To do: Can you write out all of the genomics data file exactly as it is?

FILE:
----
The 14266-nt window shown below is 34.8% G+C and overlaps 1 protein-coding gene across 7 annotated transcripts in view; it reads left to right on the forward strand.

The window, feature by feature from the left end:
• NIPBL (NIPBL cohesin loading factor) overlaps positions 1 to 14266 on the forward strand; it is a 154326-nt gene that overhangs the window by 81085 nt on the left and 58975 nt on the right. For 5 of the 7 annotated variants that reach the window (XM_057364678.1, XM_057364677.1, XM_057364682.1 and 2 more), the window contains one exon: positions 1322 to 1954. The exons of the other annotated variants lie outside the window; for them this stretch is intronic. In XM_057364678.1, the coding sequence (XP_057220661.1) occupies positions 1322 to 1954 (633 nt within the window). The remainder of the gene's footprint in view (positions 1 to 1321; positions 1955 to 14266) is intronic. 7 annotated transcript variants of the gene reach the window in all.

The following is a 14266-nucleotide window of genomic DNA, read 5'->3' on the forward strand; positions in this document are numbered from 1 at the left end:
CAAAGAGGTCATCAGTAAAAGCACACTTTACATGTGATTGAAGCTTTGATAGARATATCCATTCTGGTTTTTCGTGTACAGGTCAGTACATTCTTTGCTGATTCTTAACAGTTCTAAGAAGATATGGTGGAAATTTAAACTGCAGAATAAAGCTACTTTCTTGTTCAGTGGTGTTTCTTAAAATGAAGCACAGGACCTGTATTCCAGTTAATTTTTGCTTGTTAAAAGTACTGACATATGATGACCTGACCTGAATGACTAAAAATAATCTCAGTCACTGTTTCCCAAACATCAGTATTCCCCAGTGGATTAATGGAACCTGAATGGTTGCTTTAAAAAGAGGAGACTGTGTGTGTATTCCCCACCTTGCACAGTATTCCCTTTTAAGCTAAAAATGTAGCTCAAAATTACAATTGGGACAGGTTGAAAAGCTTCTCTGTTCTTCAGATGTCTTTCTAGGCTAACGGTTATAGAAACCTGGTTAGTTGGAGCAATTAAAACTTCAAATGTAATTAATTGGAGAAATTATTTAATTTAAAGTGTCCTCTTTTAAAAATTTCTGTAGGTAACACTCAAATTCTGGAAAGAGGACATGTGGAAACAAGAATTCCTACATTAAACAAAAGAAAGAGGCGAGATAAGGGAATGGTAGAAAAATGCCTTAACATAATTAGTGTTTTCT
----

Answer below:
The 14266-nt window shown below is 34.8% G+C and overlaps 1 protein-coding gene across 7 annotated transcripts in view; it reads left to right on the forward strand.

The window, feature by feature from the left end:
• NIPBL (NIPBL cohesin loading factor) overlaps positions 1 to 14266 on the forward strand; it is a 154326-nt gene that overhangs the window by 81085 nt on the left and 58975 nt on the right. For 5 of the 7 annotated variants that reach the window (XM_057364678.1, XM_057364677.1, XM_057364682.1 and 2 more), the window contains one exon: positions 1322 to 1954. The exons of the other annotated variants lie outside the window; for them this stretch is intronic. In XM_057364678.1, the coding sequence (XP_057220661.1) occupies positions 1322 to 1954 (633 nt within the window). The remainder of the gene's footprint in view (positions 1 to 1321; positions 1955 to 14266) is intronic. 7 annotated transcript variants of the gene reach the window in all.

The following is a 14266-nucleotide window of genomic DNA, read 5'->3' on the forward strand; positions in this document are numbered from 1 at the left end:
CAAAGAGGTCATCAGTAAAAGCACACTTTACATGTGATTGAAGCTTTGATAGARATATCCATTCTGGTTTTTCGTGTACAGGTCAGTACATTCTTTGCTGATTCTTAACAGTTCTAAGAAGATATGGTGGAAATTTAAACTGCAGAATAAAGCTACTTTCTTGTTCAGTGGTGTTTCTTAAAATGAAGCACAGGACCTGTATTCCAGTTAATTTTTGCTTGTTAAAAGTACTGACATATGATGACCTGACCTGAATGACTAAAAATAATCTCAGTCACTGTTTCCCAAACATCAGTATTCCCCAGTGGATTAATGGAACCTGAATGGTTGCTTTAAAAAGAGGAGACTGTGTGTGTATTCCCCACCTTGCACAGTATTCCCTTTTAAGCTAAAAATGTAGCTCAAAATTACAATTGGGACAGGTTGAAAAGCTTCTCTGTTCTTCAGATGTCTTTCTAGGCTAACGGTTATAGAAACCTGGTTAGTTGGAGCAATTAAAACTTCAAATGTAATTAATTGGAGAAATTATTTAATTTAAAGTGTCCTCTTTTAAAAATTTCTGTAGGTAACACTCAAATTCTGGAAAGAGGACATGTGGAAACAAGAATTCCTACATTAAACAAAAGAAAGAGGCGAGATAAGGGAATGGTAGAAAAATGCCTTAACATAATTAGTGTTTTCT